The Census Bureau sells parts of its collected data to anyone who wishes to purchase such information. Included are all types of statistical data that are available on population and housing characteristics. As the questions become more detailed and extensive, broad-scale dissemination becomes more threatening and frightening. When used in combination with phone directories, drivers' license and street directories, census data may enable a person to identify individuals. Therefore, it is vitally important that rules and regulations governing the access and dissemination of this collected data be reviewed, clarified and strengthened.

Legislation is needed to guarantee the confidentiality of individual information by amplifying the scope of existing law and by increasing the severity of punishment for divulging confidential information. These provisions should be specifically directed at the officers and employees of the Bureau of Census, all officers and employees of the Federal government and private citizens who wrongfully acquire such information. In addition, the Bureau of the Census must use all available technological sophistication to assure that individuals cannot be inductively identified.


On October 26, 1970, sweeping legislation known as the Bank Secrecy Act became law. The Act's intention was to reduce white collar crime by making records more accessible to law enforcement officials. However, in accomplishing its purpose, it allowed federal agencies to seize and secure certain financial papers and effects of bank customers without serving a warrant or showing probable cause. The Act's compulsory recordkeeping requirements, by allowing the recording of almost all significant transactions, convert private financial dealings into the personal property of the banks. The banks become the compilers and custodians of financial records which, when improperly used, enable an individual's entire lifestyle to be tracked down.

The general language of the Act allowed bureaucrats to ignore the intent of the law and neglect to institute adequate privacy safeguards. The Supreme Court then affirmed this distortion by upholding the constitutionality of both the law itself and the bureaucratic misinterpretation of it.

Congress must now take action to rectify its original mistake. Specifically, banks should be prohibited from recording and making a permanent record of all but major personal transactions. In addition, the disclosure of a customer's records should occur only:

1. if the customer specifically authorizes such disclosure; or

2. if the financial institution is served with a court order directing it to comply, which is issued after the customer is notified and has had an opportunity to challenge the subpoena or summons.

Passage of such legislation would be an important step forward in reaffirming the individual's right to privacy.


The consumer reporting industry, through its network of credit bureaus, investigative agencies, and other reporting entities is in growing conflict with individual privacy. Most Americans eventually will be the subject of a consumer report as a result of applyng for credit, insurance, or employment. The problem is one of balancing the legitimate needs of business with the basic rights of the individual.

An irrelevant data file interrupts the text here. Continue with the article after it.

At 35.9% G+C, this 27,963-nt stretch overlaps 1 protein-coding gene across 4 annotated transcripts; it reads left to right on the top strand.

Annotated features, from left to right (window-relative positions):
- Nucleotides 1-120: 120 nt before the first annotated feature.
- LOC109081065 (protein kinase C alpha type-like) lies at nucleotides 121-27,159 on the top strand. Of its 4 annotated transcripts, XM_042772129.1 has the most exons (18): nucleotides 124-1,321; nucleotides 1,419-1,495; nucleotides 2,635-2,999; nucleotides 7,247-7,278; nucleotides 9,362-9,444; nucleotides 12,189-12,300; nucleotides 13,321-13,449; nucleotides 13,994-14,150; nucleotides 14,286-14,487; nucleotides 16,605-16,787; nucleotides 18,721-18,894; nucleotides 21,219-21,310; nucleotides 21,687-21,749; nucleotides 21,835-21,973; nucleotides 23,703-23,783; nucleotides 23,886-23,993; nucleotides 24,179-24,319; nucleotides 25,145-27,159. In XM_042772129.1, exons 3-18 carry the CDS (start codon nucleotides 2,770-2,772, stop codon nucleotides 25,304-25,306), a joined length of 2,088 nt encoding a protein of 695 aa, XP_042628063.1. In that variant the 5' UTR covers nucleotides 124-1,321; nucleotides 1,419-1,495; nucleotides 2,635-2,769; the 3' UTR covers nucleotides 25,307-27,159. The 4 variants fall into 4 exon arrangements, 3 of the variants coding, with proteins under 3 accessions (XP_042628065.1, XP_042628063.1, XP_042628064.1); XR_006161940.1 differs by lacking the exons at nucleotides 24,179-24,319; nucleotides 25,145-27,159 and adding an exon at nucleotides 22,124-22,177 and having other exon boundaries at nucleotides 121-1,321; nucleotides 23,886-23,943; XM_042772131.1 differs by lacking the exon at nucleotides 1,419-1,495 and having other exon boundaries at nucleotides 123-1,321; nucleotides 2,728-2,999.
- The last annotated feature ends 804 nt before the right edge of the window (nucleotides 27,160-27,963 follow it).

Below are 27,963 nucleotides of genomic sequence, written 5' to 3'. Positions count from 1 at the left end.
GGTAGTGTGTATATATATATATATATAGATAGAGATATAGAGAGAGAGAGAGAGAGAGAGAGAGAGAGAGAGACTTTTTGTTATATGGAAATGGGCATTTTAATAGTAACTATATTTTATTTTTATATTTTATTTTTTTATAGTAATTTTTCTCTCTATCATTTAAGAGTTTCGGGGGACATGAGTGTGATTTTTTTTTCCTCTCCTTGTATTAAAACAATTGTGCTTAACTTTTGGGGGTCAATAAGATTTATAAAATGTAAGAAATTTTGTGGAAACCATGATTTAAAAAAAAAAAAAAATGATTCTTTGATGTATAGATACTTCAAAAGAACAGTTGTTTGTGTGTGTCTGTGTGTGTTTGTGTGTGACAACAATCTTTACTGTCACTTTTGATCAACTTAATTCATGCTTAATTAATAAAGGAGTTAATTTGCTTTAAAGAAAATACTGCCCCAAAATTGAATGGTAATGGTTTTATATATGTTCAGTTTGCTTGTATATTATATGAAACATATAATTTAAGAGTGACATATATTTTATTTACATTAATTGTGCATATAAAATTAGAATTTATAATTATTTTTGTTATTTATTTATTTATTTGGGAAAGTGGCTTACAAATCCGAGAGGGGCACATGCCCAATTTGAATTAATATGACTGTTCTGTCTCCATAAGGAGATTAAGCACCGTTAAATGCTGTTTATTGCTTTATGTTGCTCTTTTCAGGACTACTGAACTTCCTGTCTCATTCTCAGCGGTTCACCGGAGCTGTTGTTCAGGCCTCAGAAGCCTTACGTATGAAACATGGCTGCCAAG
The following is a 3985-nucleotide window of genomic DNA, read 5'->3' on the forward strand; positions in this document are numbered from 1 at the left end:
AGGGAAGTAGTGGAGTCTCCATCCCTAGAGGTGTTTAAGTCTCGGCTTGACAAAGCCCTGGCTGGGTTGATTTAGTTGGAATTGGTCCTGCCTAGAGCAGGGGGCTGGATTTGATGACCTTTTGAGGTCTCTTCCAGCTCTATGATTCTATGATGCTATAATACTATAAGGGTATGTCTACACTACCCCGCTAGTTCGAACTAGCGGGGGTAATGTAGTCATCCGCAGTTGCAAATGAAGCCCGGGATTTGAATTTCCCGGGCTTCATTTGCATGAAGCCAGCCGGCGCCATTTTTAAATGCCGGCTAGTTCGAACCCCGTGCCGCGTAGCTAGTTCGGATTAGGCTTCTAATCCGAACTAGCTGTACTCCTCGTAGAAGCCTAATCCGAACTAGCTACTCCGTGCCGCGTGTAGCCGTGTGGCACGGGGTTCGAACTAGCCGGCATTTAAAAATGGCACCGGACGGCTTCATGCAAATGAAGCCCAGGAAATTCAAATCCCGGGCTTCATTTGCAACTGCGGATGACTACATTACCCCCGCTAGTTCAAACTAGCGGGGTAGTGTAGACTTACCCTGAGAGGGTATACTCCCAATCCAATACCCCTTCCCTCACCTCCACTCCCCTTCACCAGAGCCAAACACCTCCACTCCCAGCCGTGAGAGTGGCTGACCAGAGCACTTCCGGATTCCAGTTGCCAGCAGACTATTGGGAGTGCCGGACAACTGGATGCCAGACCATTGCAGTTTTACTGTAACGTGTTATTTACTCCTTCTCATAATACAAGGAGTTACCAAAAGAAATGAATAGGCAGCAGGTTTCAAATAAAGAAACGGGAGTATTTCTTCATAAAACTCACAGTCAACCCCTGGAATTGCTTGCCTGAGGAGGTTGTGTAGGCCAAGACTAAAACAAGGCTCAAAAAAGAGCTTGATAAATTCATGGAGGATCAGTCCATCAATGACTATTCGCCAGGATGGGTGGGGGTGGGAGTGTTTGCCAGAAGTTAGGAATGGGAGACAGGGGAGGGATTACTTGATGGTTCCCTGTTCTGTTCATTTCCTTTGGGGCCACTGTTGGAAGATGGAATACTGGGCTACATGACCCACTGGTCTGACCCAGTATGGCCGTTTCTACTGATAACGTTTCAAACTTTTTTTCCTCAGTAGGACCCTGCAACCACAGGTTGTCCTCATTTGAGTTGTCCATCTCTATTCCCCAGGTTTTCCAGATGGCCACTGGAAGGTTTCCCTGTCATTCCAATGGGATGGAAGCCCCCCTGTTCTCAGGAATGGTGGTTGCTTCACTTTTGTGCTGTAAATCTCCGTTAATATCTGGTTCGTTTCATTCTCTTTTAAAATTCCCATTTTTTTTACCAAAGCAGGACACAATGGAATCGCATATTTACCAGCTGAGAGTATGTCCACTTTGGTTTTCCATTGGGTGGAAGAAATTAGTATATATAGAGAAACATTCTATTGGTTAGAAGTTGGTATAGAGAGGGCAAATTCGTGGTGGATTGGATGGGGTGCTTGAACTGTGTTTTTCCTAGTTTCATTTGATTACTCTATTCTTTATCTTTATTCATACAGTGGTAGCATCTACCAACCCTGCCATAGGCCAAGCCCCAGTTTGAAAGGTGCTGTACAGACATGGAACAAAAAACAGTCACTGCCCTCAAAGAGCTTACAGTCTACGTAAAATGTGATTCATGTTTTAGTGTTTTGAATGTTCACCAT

Consumer reports fall into two categories. First, there are the familiar con-sumer reports which contain "factual" information on an individual's credit record-where accounts are held, how promptly bills are paid. 100 million consumer reports are produced each year by some 2600 credit bureaus.

Secondly, investigative consumer reports go beyond factual information to include subjective opinions of the individual's character, general reputation, personal characteristics, or mode of living. These are often obtained through interviews with neighbors, friends, ex-spouses and former employers. An estimated 30 to 40 million such reports are produced annually.

The Fair Credit Reporting Act. The first Federal attempt at regulating the collection and reporting of information on consumers by third-party agencies came in 1970 with the enactment of the Fair Credit Reporting Act (FCRA). In theory, the Act had three main objectives: to enable consumers to correct inaccurate and misleading reports; to preserve the confidentiality of the informa-tion; and to protect the individual's right to privacy.

The specific safeguards provided by the FCRA are: A consumer adversely affected because of information contained in a consumer report must be so notified and given the identity of the reporting agency. The consumer is entitled to an oral disclosure of the information contained in his file and the identity of its recipients. Items disputed by the consumer must be deleted if the information cannot be reconfirmed. The consumer may have his version of any disputed item entered in his file and included in subsequent reports.

The FCRA needs to be strengthened in two major areas: disclosure requirements and investigative reports. The individual should be entitled to actually see and inspect his file, rather than rely on an oral presentation. Further, he should be allowed to obtain a copy of it by mail (the consumer is often geographically distant from the source of the file). Users of consumer reports should be required to specifically identify the information which triggered any adverse action.